Governor Kim Reynolds has signed into law a requirement that Iowa’s K-through-12 schools hold all classes in-person by February 15.
Reynolds called it’s an important step in the state’s recovery from the pandemic. “We now have the benefit of months of evidence that shows schools are the safest place for our kids to be,” Reynolds said late this morning. “Transmission among our students is low and spread isn’t occurring due to contact in schools.”
Fifteen public school districts and a private school are currently offering classes virtually or a hybrid model, with students in classrooms every other day.
“Iowa was one of the few states that reopened its schools in the fall and the vast majority of our districts welcomed their students back for a full-time, in-person learning in August. I commend those school districts from their leadership and board members to their teachers and staff for doing what was necessary to bring kids back to the classroom and allow the families that they serve to choose what’s best for their children,” Reynolds said. “Unfortunately that option hasn’t been available for every family.”
Earlier this month, Reynolds called on legislators to pass a bill requiring full-time in-person instruction in Iowa schools. Republican lawmakers approved the bill yesterday and the governor signed it today, with a public ceremony in the statehouse rotunda.
“I’m pleased to take another step forward in our Covid recovery by ensuring that every child and family in Iowa has the opportunity to attend school 100% in-person, if that’s their choice,” Reynolds said.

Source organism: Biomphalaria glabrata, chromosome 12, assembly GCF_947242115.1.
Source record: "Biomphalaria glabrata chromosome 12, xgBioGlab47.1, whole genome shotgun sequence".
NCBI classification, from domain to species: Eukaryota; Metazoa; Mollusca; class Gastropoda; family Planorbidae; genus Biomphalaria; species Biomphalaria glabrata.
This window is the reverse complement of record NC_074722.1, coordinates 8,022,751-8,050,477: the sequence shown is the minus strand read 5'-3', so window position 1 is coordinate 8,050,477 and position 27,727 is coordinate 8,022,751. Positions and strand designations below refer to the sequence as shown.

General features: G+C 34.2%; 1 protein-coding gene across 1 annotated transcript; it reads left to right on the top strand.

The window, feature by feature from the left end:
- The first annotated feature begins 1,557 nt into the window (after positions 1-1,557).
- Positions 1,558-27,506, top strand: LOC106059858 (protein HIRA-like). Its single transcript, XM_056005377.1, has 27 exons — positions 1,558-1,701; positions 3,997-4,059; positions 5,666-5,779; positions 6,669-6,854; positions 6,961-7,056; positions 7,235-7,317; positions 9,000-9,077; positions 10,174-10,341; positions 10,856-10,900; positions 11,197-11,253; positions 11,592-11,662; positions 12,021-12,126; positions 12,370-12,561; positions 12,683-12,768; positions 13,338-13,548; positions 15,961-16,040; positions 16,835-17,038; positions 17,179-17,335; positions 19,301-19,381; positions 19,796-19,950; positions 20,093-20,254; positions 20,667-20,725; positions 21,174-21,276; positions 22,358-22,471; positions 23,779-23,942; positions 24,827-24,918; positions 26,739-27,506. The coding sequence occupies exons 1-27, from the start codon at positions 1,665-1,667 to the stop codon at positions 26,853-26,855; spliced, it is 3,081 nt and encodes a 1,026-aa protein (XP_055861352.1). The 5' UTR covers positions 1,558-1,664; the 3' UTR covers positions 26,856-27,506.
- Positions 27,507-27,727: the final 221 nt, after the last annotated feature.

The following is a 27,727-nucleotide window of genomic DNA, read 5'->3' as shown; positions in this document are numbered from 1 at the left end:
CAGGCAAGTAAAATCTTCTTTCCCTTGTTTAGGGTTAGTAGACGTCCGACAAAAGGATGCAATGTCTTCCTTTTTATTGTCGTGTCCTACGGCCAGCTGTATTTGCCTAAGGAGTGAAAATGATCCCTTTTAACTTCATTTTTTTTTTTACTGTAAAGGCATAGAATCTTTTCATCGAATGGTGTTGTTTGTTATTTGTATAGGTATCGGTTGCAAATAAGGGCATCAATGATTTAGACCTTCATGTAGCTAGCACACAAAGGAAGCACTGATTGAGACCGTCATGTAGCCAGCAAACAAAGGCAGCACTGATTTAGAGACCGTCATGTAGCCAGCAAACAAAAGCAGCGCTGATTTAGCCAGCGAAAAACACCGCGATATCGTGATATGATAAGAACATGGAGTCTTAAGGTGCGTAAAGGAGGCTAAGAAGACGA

Schools may continue to offer online classes to students, but it is not required. Holding classes in-person on each school day is. Democrats who voted against the bill say forcing face-to-face instruction for all students will be difficult for large schools without space for social distancing. They also suggested resumption of full in-person classes should wait until teachers and staff are vaccinated.
During her remarks at the bill signing ceremony, Reynolds said the state has face shields, hand sanitizer and other pandemic essentials on hand, ready to ship to school administrators who ask for supplies.
“National research and outcomes in some of our schools shows that keeping our kids out of the classroom has a profoundly negative effect on student achievement, resulting in learning loss in math and reading and it’s impacting students of color and those who attend high poverty schools the most,” Reynolds said.
“It’s time to put local control into the hands of parents, where it belongs, so that they can choose what’s best for their children.”